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This version (30 Oct 2018 15:53) was approved by amiclaus.The Previously approved version (26 Oct 2018 12:46) is available.Diff

Activity: Switched Capacitor Power Supplies

Objective:

The objective of this activity is to understand the operation of several switched-capacitor power conversion circuits.

Background:

A high quality power supply is essential for nearly any electronic circuit. If you have never had a circuit fail because of a power integrity issue, it is likely because you are starting with a high-quality power supply. But what if the only supply you have available is nominally the correct voltage, but varies over time or temperature - your 9V-battery powered op-amp circuit may work fine when you first power it up, but begin to fail in new and interesting ways as the battery voltage drifts down to 8V, 7V, 6V, 5V, etc. This particular situation can be remedied with a linear voltage regulator, supplied with a voltage higher than the regulated output voltage. An LM7805 will provide a stable, 5V source when powered from a 9V battery. This is done by adjusting the drive to a power transistor, such that the voltage drop across the transistor results in the correct output voltage.

Linear regulators have widespread application and are well deserving of their own activity, but there are some things that a linear regulator just can't do:

  • “Boost” a lower voltage to a higher voltage
  • “Invert” a positive voltage to a negative voltage
  • Reduce a high voltage to a lower voltage any more efficiently than could be achieved with a power resistor in series with the supply, at an equivalent output current.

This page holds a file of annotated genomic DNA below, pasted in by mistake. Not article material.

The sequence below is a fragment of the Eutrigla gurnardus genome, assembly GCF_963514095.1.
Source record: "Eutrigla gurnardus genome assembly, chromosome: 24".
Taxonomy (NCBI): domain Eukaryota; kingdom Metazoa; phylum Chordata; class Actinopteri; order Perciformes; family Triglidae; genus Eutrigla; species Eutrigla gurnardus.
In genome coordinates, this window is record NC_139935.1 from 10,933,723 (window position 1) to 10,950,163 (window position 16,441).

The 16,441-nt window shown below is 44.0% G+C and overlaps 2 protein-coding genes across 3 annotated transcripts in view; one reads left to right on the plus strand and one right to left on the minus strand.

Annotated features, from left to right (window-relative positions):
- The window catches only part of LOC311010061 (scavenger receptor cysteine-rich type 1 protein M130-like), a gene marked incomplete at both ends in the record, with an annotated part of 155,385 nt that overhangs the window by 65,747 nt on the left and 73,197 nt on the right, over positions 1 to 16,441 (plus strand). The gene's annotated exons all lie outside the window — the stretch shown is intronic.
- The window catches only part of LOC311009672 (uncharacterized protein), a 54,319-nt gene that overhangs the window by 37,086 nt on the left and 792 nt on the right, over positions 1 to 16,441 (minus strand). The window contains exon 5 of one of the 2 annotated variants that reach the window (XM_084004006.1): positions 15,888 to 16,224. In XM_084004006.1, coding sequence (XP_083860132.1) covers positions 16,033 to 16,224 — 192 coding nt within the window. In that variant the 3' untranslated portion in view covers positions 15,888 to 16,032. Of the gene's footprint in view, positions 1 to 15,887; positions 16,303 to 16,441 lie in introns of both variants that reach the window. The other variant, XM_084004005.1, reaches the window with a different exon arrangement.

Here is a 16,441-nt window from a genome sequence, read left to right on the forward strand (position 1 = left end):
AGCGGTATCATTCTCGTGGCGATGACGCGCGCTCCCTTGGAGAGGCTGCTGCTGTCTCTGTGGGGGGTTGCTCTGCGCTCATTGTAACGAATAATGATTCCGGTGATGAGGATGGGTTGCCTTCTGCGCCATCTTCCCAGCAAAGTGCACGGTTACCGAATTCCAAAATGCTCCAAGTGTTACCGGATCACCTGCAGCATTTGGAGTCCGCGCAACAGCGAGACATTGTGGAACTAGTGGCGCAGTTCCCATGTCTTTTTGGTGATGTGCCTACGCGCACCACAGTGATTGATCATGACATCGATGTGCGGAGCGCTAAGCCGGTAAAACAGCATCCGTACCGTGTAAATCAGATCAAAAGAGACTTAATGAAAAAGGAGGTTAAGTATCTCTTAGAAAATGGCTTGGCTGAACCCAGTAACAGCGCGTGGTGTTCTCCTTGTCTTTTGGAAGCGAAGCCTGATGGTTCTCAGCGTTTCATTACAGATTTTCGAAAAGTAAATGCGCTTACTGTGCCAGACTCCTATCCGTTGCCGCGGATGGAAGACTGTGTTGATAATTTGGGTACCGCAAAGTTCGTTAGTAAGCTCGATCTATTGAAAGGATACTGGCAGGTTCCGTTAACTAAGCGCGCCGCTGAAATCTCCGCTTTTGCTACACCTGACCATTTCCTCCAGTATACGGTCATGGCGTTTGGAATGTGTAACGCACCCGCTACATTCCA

This is where other techniques must be employed. One such technique is “switched-capacitor” voltage conversion, and conceptually involves little more than capacitors, switches, and some form of control to the switches.

Side note - A quick survey of switching regulators will reveal that the vast majority involve inductors, rather than capacitors. There are reasons for this, but for understanding power conversion, there is merit to starting with capacitors. Capacitors are easier for many students to grasp (literally), at least in terms of energy storage. A large capacitor charged from a battery stores the energy as a static electric charge. You can disconnect the battery, and hold the stored energy in your hand for a “human perceptible” amount of time - seconds, minutes, even hours or days. This is generally not possible with inductors (unless they are superconducting) - they store energy in a field induced by a moving current. One could attempt to quickly switch out a battery from an inductor, and short the inductor such that the current continues to circulate, but the current will rapidly decrease to zero (for any inductor that you could hold in your hand, anyway.)